WE are still regularly subjected, in The Yorkshire Post’s letter column, to the root of all evil in the person of Margaret Thatcher. She seems to provide a constant comfort zone for the disenchanted Left.
The tacit innocence of Arthur Scargill in the coal dispute is testimony to the almost congenital prejudice of the hardliners. Admittedly, her personality was not everyone’s cup of tea; neither was she free of policy mistakes, but neither were Churchill, Gladstone and, of course the idol of the Left, Clement Attlee, not to mention such lionised socialist icons as Fidel Castro and Che Guevara.
If we examine closely some of the failings ingrained in present day Britain that Colin Proctor and Dr Glyn Powell (The Yorkshire Post, June 8) and countless others regard as the sole legacy of Mrs Thatcher’s sovereignty, I believe, an entirely different conclusion emerges.
I’ll just deal with one. Industrial decline began even before 1914 as the dinosaurs of the Industrial Revolution failed to match the burgeoning power of the USA and Germany. But things were significantly worsened by the Attlee government that nationalised everything that wasn’t set in hard cement.
Nationalisation, contrary to the belief of the Left, converted our already problematic manufacturing into a cluster of monolithic, sclerotic industries that enabled the trade unions to use their monopolistic bargaining power to bring many of these to their knees. And the anarchy in industrial relations, heightened by Britain’s class troubles, became worse as Harold Wilson’s 1974-76 administration (inspired by Tony Benn’s socialist vision) resulted in 27 per cent inflation and growing unemployment and the near destruction of our car industry.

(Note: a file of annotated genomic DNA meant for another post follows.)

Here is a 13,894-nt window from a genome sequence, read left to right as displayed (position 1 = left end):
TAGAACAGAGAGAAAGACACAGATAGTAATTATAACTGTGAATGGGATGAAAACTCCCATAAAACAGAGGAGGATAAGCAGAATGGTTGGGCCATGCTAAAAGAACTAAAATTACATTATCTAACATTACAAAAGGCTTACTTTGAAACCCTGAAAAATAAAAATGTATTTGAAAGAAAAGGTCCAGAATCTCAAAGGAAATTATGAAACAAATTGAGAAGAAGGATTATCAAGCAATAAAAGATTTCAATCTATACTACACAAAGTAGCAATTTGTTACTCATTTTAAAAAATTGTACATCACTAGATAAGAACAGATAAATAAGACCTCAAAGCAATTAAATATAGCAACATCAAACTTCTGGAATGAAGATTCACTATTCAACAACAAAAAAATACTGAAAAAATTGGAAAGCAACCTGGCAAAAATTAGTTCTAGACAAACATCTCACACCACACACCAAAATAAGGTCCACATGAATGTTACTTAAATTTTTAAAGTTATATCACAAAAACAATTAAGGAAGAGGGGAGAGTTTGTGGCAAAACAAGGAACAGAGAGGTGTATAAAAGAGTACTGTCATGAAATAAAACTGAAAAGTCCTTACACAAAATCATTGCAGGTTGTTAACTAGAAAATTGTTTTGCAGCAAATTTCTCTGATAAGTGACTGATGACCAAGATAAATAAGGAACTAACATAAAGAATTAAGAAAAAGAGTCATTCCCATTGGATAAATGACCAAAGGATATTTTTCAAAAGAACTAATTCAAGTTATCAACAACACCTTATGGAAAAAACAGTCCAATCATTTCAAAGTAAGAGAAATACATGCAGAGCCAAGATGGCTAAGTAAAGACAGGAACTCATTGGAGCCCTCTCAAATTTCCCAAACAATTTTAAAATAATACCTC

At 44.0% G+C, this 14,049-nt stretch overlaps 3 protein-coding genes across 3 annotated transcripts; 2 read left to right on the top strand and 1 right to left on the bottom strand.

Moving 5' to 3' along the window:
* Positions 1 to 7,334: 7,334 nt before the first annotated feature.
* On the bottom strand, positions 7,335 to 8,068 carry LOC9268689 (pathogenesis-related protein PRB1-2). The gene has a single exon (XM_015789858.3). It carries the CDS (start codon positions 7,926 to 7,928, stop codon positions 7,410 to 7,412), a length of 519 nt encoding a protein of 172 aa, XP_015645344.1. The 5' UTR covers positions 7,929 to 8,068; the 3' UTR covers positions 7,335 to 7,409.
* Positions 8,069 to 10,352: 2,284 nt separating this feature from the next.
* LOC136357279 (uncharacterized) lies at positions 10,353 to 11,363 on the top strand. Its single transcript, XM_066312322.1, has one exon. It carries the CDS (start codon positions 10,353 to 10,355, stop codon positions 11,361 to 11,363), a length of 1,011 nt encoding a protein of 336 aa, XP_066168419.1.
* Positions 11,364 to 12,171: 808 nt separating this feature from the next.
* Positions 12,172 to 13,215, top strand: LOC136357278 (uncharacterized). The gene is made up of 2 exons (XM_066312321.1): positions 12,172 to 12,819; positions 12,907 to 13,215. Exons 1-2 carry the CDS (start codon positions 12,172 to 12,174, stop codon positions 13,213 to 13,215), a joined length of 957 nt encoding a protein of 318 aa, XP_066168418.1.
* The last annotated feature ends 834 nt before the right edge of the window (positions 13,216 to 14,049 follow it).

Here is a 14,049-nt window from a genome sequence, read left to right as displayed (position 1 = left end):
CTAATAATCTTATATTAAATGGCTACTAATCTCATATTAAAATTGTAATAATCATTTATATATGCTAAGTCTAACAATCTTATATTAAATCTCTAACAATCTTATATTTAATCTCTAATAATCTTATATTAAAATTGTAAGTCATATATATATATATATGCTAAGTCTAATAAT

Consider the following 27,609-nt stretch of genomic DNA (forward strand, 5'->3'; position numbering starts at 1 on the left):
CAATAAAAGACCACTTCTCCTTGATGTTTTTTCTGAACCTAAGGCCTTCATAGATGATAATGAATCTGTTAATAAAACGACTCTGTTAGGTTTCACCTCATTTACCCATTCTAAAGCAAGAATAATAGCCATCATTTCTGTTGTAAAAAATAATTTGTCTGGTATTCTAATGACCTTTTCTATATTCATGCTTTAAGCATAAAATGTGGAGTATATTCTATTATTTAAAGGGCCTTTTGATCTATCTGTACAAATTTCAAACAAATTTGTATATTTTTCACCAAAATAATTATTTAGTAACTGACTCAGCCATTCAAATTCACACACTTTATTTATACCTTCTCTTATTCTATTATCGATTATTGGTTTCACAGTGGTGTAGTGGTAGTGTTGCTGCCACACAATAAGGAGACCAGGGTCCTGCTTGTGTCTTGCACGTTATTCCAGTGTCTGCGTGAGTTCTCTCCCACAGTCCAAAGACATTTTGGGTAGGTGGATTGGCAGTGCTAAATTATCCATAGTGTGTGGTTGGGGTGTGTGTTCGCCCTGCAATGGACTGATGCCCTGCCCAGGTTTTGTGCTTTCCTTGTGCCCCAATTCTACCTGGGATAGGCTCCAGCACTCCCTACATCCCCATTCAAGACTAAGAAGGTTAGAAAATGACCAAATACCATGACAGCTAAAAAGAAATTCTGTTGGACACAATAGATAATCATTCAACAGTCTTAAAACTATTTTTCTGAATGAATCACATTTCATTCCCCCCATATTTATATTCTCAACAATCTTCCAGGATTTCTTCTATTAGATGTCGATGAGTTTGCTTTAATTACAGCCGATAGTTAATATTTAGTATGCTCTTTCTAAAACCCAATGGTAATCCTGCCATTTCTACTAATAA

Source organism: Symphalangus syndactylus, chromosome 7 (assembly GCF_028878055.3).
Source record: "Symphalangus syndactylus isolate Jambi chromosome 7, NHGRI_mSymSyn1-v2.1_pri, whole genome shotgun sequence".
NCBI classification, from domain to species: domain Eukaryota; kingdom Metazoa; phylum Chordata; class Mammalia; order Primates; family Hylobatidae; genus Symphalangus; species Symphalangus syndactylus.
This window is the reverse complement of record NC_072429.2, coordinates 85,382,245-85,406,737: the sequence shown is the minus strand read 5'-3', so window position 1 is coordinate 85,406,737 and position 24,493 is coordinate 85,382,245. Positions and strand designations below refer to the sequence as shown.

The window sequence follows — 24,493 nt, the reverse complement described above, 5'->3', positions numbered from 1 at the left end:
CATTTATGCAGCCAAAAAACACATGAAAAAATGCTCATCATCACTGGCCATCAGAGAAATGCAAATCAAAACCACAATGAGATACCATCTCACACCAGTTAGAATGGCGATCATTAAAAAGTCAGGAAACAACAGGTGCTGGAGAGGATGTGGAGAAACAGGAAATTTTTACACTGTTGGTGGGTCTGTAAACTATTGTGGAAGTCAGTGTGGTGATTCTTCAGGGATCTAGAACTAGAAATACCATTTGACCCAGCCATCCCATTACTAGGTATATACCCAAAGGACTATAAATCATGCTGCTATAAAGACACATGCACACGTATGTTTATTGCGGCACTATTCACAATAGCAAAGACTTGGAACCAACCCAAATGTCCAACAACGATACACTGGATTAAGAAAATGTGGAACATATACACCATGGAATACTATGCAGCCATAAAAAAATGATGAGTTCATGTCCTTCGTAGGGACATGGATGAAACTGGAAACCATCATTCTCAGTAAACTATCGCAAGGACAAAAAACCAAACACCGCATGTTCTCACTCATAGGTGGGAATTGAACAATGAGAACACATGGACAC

With the top rate of tax at 98 per cent, Britain was in the grip of stagflation and a disintegrating economy and by 1976, under James Callaghan, the IMF had to be called in to rescue the country; the pound was devalued. It was utter humiliation.
The task facing Mrs Thatcher was harrowing, but she pulled the country round in spite of fierce and bitter resistance from the union movement and the dire predictions of the academic Left.
Far from splitting the country along old class lines, a fair section of working artisans opted to vote Tory.
Eventually, international pride was restored and many countries opted for Thatcherism in an endeavour to dig their own economies out of the bankrupt policies of their Left-orientated governments.